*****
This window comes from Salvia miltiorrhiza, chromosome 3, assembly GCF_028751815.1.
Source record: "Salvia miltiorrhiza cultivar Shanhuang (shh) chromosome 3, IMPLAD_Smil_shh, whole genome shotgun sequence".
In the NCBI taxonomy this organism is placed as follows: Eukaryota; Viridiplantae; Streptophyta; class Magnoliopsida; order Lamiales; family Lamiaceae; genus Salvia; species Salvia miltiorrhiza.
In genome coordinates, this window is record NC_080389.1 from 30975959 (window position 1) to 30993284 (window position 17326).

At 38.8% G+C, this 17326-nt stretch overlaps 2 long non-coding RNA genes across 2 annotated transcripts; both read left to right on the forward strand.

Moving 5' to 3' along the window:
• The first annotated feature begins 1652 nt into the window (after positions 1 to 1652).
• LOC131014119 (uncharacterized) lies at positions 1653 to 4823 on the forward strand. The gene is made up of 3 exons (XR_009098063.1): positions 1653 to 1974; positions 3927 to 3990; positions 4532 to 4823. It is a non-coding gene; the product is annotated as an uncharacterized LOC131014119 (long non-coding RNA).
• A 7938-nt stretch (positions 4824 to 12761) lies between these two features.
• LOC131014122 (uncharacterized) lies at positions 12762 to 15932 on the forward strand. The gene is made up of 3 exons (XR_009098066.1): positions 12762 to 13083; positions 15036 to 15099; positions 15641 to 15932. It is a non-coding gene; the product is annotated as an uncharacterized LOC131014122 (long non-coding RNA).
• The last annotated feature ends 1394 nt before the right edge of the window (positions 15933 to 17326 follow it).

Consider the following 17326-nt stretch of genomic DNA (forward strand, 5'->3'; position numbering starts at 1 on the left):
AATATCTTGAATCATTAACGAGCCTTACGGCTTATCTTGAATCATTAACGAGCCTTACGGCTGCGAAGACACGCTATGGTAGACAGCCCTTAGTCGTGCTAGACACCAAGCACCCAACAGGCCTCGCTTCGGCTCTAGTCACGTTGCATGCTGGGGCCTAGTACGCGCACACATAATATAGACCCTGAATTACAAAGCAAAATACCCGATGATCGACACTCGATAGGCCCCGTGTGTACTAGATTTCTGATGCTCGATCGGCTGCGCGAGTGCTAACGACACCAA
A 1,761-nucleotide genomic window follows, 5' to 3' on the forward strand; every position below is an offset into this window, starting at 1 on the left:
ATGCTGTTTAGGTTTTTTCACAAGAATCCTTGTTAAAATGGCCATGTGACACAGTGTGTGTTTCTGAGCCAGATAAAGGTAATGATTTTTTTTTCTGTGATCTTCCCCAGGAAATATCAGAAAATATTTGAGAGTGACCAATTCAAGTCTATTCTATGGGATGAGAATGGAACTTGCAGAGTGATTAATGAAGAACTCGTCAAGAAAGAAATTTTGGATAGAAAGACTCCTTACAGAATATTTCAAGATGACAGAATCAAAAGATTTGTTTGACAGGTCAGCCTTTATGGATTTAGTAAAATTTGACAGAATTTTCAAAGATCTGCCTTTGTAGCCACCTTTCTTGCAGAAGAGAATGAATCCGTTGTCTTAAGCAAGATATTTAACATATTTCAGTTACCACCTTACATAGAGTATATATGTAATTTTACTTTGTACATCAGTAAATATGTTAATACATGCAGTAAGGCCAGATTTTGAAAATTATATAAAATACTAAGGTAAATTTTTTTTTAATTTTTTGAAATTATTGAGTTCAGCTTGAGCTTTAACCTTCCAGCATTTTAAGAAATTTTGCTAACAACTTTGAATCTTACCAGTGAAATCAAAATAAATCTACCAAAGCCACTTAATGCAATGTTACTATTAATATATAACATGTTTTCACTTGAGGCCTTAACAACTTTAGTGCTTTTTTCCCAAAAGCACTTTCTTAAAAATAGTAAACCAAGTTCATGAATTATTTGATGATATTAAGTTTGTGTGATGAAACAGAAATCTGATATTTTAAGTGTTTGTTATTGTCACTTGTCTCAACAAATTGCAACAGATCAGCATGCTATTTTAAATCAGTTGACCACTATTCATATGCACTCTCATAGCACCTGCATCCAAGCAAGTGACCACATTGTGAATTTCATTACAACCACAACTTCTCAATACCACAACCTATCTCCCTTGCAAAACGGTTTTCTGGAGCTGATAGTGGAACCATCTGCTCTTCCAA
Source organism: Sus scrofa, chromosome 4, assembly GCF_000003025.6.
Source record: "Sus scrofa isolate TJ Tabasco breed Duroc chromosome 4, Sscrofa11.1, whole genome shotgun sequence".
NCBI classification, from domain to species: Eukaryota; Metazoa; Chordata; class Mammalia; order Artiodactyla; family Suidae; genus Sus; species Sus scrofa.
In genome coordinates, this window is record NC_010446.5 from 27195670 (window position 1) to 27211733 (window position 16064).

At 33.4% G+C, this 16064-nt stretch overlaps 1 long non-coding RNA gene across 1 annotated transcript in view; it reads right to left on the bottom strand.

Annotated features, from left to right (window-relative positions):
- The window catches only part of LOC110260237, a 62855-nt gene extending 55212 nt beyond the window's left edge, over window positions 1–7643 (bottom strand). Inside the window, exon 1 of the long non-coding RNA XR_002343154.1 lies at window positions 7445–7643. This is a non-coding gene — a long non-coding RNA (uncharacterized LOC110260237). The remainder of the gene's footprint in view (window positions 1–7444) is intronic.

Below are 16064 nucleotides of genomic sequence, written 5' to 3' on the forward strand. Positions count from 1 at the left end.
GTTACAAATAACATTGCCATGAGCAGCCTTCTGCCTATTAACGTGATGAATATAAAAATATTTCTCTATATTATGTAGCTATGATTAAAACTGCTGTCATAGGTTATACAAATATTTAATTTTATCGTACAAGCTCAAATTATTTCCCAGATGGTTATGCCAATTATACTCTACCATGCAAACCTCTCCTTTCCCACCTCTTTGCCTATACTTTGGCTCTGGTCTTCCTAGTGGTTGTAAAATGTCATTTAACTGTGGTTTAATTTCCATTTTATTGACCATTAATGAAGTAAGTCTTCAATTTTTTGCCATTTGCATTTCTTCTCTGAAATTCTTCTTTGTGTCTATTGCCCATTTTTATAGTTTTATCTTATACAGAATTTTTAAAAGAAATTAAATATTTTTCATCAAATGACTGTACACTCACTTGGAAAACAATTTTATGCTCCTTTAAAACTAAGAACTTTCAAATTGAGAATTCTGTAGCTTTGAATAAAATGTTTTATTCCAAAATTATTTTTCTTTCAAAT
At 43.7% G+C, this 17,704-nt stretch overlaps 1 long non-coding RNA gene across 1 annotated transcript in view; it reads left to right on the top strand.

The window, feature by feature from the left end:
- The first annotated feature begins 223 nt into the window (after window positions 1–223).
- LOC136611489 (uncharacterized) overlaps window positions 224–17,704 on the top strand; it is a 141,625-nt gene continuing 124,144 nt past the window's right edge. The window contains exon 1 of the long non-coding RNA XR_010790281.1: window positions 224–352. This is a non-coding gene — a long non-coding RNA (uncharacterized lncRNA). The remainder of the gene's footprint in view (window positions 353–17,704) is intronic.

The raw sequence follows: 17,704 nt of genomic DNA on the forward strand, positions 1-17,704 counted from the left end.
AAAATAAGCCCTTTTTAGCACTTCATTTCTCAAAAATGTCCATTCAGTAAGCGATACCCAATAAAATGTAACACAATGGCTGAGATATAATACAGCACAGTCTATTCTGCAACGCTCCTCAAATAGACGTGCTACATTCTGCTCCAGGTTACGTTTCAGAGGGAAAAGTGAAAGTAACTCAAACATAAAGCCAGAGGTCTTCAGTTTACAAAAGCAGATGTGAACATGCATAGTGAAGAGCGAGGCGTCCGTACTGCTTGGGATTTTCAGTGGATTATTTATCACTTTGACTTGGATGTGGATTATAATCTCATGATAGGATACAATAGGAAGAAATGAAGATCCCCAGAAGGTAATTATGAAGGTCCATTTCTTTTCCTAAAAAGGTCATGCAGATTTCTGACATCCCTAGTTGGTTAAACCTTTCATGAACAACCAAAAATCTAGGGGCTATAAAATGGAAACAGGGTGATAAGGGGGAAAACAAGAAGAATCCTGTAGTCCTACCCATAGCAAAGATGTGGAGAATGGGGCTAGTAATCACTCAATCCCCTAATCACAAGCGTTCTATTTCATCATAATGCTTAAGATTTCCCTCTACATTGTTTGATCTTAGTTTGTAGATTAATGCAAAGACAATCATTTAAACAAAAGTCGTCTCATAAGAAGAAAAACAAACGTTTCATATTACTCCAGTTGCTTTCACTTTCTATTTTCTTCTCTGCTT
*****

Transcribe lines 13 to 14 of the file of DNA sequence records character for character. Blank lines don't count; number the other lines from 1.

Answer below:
AATATCTTGAATCATTAACGAGCCTTACGGCTTATCTTGAATCATTAACGAGCCTTACGGCTGCGAAGACACGCTATGGTAGACAGCCCTTAGTCGTGCTAGACACCAAGCACCCAACAGGCCTCGCTTCGGCTCTAGTCACGTTGCATGCTGGGGCCTAGTACGCGCACACATAATATAGACCCTGAATTACAAAGCAAAATACCCGATGATCGACACTCGATAGGCCCCGTGTGTACTAGATTTCTGATGCTCGATCGGCTGCGCGAGTGCTAACGACACCAA
A 1,761-nucleotide genomic window follows, 5' to 3' on the forward strand; every position below is an offset into this window, starting at 1 on the left: